Priorities

Moving away from Concrete Jungles to Vertical Forests

Moving away from Concrete Jungles to Vertical Forests

by Yash Saboo April 16 2018, 4:50 pm

The rising heat, melting polar caps, global warming and greenhouse effect are just a few of the grave dangers our planet is facing and it majorly boils down to deforestation and cutting down trees to create a concrete world.

Renowned architect Stefano Boeri is one of the very few who realize the danger and are taking steps to change that. He is most known for Bosco Verticale (Vertical Forest) which is a model for sustainable residential buildings. A project for metropolitan reforestation that regenerates the environment and the urban biodiversity without expanding the city upon the territory.

Source : The National

Vertical Forest is a model of vertical densification of nature within the city. The first unit of Vertical Forest is formed by two residential towers, 119 and 87 meters high, realized in the center of Milan Isola neighbourhood, that will host 900 trees and over 2000 plants from a wide range of floral species distributed in relation to the façade position towards the sun.

The project, inaugurated in October 2104, was awarded the 2014 International Highrise Award and the 2015 CTBUH Award, as Best Tall Building Worldwide sponsored by the Council for Tall Building and Urban Habitat and the Illinois Institute of Technology. The project was developed and followed by ex-firm partners Gianandrea Barreca and Giovanni La Varra.

After this first sustainable model of housing, the studio also won a competition, in Lausanne, Switzerland, to further develop this model and build a new 117 meters tall residential tower, which will host more than 100 cedar trees and will be covered by shrubs and plants over an area of 3.000 sqm.

According to Boeri, “75% of the CO2 [carbon dioxide] present in our atmosphere is produced by cities. And 35% to 40% of that CO2 is absorbed daily by forests.” The goal is to match our carbon footprint with a corresponding carbon-combating footprint to ensure, against all odds, they are the same size. If we manage that, then we may actually cancel out the deleterious effects of pollution.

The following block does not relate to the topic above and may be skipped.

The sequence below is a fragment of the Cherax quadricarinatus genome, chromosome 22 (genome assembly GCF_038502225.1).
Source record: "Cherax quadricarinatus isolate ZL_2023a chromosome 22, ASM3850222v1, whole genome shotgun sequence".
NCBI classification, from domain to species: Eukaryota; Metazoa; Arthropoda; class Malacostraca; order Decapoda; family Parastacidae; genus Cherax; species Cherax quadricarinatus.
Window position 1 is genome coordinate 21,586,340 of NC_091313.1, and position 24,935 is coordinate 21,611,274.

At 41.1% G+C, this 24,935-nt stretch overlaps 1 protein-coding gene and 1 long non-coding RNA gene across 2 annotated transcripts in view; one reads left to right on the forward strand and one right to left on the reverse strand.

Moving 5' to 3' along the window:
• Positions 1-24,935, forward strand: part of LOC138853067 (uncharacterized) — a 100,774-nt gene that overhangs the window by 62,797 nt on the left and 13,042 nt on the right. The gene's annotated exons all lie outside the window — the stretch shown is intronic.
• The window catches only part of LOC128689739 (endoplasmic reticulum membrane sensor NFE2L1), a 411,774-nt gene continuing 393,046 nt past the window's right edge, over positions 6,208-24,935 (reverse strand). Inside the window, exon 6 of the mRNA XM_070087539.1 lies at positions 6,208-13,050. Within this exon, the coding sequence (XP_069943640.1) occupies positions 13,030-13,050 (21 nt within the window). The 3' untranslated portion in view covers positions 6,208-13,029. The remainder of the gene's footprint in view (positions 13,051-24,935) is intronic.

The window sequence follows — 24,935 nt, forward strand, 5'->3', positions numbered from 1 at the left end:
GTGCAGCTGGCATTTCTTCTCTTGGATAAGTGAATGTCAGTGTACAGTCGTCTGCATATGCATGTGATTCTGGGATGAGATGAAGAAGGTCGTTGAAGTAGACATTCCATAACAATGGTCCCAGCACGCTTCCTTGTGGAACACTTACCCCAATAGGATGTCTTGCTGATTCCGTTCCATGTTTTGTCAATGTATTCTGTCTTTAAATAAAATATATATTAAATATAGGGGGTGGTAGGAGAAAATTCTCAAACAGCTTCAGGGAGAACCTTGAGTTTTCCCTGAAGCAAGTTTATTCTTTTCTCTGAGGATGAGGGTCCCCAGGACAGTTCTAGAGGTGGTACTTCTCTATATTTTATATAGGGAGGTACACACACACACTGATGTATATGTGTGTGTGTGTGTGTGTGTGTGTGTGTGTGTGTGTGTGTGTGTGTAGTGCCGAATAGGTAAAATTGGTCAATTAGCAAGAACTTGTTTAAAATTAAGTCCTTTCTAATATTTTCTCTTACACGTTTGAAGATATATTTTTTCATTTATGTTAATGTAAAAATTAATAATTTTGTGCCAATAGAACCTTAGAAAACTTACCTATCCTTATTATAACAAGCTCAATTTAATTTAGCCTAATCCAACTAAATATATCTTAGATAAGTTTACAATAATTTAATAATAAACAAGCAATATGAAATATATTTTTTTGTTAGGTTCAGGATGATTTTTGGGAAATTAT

Boeri realized the solution lay in fusing plants and architecture, maximizing biodiversity by blurring the line between exterior and interior space.

“In China,” Boeri explains, “every year, something like 50 million people are abandoning the countryside, increasing the dimension of the cities until they form this sort of monster, this concentration of millions and millions of people. So our alternative was: Let’s imagine a system of smaller cities. And green. Totally green.”

The Chinese government has assented the ambitious Liuzhou Forest City in the Guangxi province of southern China. Liuzhou Forest City will contain all of the essential typologies of the modern city – offices, houses, hotels, hospitals and schools – housed within a 175-hectare site near the Liujiang River. Employing the firm’s signature vertical forest system, the facades of each building will be covered in plant life, with a total 40,000 trees and nearly 1 million plants from over 100 species specified.

This implementation of greenery will benefit both residents and the environment, acting as passive cooling systems for interior spaces, noise barriers to shield the city from the nearby highway and a micro-habitat supporting the region’s lush biodiversity of organisms including plants, birds, insects and small animals. The system will also improve the air quality of the area, as it is estimated to absorb 10,000 tons of CO2 and 57 tons of pollutants per year, in turn producing approximately 900 tons of oxygen.

The firm is planning on translating the model to cities all over the world, in particular in other Chinese cities such as Shijiazhuang, Guizhou, Shanghai and Chongqing.




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